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Coding The Solar System

By Jennifer O'Driscoll
Grades 9-12
Science and Technology,
  • Programming
  • Data
Tools & Languages

Key Coding Concepts

  • Algorithms
  • Debugging
  • Functions
  • Loops
  • Sequences



A step-by-step set of operations to be performed to help solve a problem



Finding problems or ‘bugs’ in code and solving them



A type of procedure or routine that performs a distinct operation. There are often ‘canned’ functions that exist already like the ‘jump’ block



Running the same sequence multiple times i.e. repeat or forever blocks



Identifying a series of steps for a task. Computers and Scratch read and perform commands in order from top to bottom

Learners will use what they know about the distance between planets and the diameter of each to create a to-scale model in OpenProcessing.


  • Learners will need prior knowledge of the structure of our solar system - the distance between each planet, and the diameter of each (this will be a follow up to a 'Properties of Planets in Our Solar System' lesson where these things are covered).
  • It is recommended that the Code-moji lesson is completed prior to this lesson - as an introduction to Processing.


Before the lesson…

  • Review key coding concepts and ensure you are confident describing them to your group
  • Create a sketch that the learners will fork once the lesson begins (if using modifications), or use the provided starter project
  • Build the lesson’s main project, ensuring you are comfortable with all steps

Learners will log into OpenProcessing and fork this sketch.

In a 'Code-Along' environment, walk the learners through how to:

  • Increase the size of the sketch to fit the entire model
  • Resize the ellipse to be a scaled down version of the sun

Work with the learners to come up with a ratio that they will use to scale down their model. Explain that they will use the same ratio on the diameters of all of the planets to complete their model.

Once learners have a firm understanding of how to create an ellipse, explain that they will repeat this process with the rest of the planets, making each their appropriate size.

Demonstrate how to use the Processing reference guide and show them where they can look up explanations for ellipses, walk them through how to 'fill' their shape with RGB values.

Show them the Google colour picker and allow them to choose their own shade for the sun.

Finally, discuss with learners how they need to use a ratio to scale down the distance between each planet. Discuss how coordinates on a computer screen are measured in pixels, and we will be changing the km or AU distances into pixels. Have learners try to determine the appropriate distances/scale on their own.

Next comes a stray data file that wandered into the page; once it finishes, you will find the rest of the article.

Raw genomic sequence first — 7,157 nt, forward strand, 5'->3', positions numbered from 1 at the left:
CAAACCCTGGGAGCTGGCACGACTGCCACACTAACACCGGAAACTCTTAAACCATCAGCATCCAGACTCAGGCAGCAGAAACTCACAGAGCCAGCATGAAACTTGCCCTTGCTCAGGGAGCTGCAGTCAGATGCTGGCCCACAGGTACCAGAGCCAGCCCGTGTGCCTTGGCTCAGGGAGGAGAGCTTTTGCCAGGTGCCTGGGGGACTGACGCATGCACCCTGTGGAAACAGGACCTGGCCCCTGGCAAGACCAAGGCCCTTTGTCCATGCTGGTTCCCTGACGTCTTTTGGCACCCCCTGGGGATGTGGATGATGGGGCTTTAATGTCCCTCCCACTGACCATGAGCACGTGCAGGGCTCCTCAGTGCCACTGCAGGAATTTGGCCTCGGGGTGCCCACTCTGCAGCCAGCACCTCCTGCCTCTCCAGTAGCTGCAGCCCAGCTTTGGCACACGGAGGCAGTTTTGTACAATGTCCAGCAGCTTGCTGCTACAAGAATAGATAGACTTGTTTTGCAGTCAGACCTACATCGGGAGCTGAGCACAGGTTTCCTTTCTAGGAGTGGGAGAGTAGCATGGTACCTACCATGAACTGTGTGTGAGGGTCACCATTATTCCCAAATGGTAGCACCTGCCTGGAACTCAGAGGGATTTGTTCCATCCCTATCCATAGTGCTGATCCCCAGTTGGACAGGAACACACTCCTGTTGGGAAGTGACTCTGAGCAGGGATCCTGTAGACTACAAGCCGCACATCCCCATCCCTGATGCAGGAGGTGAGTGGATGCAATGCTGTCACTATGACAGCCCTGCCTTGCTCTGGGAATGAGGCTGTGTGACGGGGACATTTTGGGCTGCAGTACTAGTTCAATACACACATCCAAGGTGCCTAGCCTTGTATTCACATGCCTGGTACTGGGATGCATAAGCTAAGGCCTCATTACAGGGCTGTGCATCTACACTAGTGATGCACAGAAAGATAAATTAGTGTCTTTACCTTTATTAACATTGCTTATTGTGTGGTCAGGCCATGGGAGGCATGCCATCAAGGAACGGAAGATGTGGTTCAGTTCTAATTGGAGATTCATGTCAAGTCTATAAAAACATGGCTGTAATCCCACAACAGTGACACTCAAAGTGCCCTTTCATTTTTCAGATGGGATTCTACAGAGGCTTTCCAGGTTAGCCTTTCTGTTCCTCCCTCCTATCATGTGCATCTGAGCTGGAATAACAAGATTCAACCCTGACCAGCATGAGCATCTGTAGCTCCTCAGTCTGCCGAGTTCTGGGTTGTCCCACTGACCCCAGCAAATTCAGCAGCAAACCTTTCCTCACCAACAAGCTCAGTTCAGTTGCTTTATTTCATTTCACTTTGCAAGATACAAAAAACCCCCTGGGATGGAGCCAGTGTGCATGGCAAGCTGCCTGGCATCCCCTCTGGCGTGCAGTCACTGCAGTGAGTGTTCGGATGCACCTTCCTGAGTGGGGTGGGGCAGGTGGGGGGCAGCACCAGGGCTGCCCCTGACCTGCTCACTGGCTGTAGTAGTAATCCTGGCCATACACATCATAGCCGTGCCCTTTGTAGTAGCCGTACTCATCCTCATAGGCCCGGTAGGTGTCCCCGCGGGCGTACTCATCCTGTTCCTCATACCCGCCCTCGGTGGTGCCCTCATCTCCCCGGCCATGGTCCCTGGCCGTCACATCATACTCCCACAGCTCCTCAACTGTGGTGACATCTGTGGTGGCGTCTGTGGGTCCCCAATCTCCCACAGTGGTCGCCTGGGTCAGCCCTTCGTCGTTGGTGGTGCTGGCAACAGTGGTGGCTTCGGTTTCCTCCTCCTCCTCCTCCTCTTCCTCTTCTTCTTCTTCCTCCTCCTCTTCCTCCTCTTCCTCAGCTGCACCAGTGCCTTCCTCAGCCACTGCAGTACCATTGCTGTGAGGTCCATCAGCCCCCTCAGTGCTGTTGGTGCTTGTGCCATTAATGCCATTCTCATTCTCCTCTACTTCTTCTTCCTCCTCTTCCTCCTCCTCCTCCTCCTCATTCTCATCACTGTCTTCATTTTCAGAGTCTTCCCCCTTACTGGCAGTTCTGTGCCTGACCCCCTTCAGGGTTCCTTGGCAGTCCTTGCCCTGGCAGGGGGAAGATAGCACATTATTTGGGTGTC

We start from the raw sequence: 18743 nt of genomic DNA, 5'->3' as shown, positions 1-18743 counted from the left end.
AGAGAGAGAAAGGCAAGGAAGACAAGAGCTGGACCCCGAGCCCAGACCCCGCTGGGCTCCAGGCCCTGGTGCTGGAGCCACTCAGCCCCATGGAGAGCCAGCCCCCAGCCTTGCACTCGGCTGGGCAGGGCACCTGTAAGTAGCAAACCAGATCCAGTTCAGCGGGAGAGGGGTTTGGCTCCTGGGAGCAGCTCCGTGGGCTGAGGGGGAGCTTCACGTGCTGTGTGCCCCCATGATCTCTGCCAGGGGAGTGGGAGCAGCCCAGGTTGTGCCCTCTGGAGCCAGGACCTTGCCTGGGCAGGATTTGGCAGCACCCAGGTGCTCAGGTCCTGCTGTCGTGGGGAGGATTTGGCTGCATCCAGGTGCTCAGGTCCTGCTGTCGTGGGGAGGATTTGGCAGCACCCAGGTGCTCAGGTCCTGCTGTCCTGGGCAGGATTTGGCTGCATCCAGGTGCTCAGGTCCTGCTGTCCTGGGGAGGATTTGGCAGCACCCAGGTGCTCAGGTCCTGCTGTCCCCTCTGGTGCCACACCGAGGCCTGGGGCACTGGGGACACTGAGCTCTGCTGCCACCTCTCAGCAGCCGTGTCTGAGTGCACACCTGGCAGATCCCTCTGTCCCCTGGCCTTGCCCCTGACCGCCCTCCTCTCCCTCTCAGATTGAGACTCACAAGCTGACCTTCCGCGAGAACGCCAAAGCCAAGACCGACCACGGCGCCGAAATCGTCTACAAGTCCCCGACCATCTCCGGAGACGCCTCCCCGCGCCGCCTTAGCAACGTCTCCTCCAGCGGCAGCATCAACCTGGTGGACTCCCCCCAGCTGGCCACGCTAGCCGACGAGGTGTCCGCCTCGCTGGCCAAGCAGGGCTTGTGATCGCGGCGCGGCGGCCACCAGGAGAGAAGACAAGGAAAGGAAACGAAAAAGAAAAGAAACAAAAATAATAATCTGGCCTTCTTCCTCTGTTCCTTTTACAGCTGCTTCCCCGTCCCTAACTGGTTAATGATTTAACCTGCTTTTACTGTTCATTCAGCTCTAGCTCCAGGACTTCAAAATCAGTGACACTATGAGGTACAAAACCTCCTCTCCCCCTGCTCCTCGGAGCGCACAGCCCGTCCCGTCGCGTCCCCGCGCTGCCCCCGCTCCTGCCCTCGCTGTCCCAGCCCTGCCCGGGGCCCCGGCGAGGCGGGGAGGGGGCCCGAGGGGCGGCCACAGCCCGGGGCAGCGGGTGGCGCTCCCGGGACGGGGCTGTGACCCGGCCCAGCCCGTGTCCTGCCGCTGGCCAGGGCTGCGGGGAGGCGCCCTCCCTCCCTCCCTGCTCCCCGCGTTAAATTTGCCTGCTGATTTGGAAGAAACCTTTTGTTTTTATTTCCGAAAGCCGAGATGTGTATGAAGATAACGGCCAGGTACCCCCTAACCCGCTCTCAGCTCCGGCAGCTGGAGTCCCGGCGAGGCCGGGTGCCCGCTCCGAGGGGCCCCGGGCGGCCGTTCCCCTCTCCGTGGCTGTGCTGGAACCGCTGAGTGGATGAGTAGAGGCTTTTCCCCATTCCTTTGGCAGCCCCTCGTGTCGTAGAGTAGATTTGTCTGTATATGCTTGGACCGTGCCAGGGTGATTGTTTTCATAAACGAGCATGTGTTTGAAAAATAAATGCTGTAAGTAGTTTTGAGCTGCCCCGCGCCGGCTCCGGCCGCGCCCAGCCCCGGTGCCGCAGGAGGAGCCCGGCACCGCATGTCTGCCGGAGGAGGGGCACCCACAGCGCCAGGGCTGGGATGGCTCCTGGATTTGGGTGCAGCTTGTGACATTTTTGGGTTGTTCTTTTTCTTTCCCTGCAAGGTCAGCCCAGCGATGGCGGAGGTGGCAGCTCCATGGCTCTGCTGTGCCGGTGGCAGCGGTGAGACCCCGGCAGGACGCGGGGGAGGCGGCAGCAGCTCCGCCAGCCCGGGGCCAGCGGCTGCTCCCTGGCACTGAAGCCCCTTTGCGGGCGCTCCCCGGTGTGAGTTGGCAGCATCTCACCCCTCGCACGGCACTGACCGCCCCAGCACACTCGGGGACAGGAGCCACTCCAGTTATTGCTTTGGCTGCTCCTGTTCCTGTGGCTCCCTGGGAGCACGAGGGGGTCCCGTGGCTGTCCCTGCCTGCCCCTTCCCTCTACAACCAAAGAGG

Learners will need to reference their notes (or research) the distance between planets and decide which unit (km or AU) they will scale, and what scale they will use to represent that distance in pixels for their final display. Here’s a great website for reference.

Success Criteria

Learners can describe the major components of the solar system and the universe (e.g., planets, stars, galaxies), using appropriate scientific terminology and units (e.g., astronomical units, scientific notation, light years)

Learners are able to compare and contrast properties of celestial objects visible in the night sky, drawing on information gathered through research and using an appropriate format (e.g., compare the size of planets) [D3.3]

Learners can add additional ellipses/shapes to create dimensions/colours on their planets (i.e. Jupiter's red spot).

Learners can include moons with the planets that have them, or even include rings using arcs (sequence would become important here).


The teacher can create a starter project that provides ellipses already made to be the correct diameter - have students simply line them up to scale and change the colours.

Lunar Eclipse photo by Johannes Plenio from Pexels

Processing Reference

Distance Between Planets

Teach lessons that are tied to your existing curriculum!


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    The K-12 Computer Science Framework

    Although learning how to build digital projects is a key part of Computer Science education, students should also learn a wider set of skills and competencies that will help them to harness the power of digital technologies as both creators and consumers. A comprehensive approach to K-12 Computer Science education includes learning about the following five focus areas:

    View Framework ➝


    By the end of high school, students should be able to create a simple computer program.

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    By the end of high school, students should understand and be able to use the tools and devices commonly used to build digital projects.


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    By the end of high school, students should be able to apply design principles to the digital projects they create.